Common Sense, Rights of Man, and Other Essential Writings - Rights of Man, Part II Summary & Analysis

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Rights of Man, Part II Summary and Analysis

Combining Principals and Practice, 1792; as written to the Marquis de La Fayette.

Paine conveys admiration to the Marquis for cooperation and wisdom during the American Revolution. The only point on which Paine disagrees with the Marquis is the time frame in which political reform could occur. The Marquis' time frame was much more liberal than Paine's, and one could only surmise that while Paine was being bold, the Marquis was being diplomatic, perhaps due to his extensive military and political experience.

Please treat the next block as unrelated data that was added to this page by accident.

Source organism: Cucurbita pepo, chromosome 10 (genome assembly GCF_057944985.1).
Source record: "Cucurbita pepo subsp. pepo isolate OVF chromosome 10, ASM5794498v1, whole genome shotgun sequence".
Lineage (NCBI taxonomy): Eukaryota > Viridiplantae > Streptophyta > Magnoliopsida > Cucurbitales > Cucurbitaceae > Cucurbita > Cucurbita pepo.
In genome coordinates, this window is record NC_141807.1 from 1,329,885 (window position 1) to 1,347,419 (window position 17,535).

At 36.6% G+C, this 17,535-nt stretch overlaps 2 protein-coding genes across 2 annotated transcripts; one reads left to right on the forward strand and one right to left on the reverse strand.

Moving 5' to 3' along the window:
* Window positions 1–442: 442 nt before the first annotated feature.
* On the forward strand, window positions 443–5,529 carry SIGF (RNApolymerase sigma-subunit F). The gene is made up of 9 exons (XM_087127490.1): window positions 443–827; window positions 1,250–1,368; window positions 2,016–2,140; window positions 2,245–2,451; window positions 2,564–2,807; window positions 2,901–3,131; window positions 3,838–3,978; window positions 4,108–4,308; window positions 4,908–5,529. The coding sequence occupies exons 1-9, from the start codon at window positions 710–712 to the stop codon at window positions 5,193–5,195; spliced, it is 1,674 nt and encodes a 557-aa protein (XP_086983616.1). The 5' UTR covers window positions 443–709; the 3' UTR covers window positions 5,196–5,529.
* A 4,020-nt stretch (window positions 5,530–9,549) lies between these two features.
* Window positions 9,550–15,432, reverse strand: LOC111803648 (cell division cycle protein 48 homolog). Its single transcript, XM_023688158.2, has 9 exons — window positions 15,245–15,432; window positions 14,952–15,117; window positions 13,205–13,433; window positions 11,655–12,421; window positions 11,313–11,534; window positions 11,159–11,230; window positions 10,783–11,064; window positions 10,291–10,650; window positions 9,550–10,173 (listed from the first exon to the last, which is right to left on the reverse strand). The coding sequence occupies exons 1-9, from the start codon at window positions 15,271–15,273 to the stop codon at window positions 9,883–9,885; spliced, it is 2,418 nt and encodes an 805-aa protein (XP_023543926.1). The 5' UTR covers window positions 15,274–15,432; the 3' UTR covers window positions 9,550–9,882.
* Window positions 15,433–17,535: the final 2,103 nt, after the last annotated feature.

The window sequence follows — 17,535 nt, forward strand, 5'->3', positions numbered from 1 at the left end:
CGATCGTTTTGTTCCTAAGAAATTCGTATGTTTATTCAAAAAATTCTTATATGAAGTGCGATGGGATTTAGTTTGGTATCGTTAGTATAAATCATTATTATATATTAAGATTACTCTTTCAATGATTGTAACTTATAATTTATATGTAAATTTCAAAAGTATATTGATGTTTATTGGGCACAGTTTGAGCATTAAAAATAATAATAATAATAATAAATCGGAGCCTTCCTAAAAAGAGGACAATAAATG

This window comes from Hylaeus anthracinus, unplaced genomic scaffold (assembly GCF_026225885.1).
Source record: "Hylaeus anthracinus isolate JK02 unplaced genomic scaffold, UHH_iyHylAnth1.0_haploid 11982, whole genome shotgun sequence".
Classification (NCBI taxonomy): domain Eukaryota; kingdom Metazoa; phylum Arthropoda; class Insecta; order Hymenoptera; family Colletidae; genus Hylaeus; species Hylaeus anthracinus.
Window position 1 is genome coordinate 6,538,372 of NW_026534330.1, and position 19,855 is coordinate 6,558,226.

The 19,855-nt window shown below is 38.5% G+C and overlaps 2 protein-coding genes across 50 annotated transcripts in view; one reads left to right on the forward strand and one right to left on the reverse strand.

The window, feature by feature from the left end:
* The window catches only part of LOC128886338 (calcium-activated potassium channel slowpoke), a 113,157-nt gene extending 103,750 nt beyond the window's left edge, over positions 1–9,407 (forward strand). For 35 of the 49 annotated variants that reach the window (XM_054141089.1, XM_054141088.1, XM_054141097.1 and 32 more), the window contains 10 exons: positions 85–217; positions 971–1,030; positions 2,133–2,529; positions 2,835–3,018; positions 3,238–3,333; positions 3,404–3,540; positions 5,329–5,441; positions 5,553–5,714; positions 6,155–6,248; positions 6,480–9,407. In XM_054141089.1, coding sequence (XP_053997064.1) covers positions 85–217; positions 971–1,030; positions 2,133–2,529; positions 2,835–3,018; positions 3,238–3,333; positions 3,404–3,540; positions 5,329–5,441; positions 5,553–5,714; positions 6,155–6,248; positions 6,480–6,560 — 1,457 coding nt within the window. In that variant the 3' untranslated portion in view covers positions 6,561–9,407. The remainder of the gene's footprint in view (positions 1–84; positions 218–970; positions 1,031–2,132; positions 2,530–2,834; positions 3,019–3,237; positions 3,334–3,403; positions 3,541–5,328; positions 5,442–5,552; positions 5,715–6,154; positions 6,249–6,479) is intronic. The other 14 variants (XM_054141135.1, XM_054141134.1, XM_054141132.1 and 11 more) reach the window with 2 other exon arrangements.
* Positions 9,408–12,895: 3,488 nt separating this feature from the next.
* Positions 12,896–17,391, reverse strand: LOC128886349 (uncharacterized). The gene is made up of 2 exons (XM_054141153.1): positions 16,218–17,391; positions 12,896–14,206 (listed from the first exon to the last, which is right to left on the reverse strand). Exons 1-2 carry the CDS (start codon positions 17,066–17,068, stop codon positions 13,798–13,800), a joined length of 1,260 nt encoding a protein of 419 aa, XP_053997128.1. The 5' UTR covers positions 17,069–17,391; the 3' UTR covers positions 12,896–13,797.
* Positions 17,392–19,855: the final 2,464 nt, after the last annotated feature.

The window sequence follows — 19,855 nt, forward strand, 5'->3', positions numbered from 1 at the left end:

The Rights of Man, Part the Second, was planned as a deferred continuance to Part the First for two reasons. First, Paine worried that continuing the document in one piece would make it too bulky or force him to condense his plan too much. The second reason is that Paine wanted to give Burke the opportunity...

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This section contains 2,074 words
(approx. 6 pages at 400 words per page)
Buy the Common Sense, Rights of Man, and Other Essential Writings Study Guide
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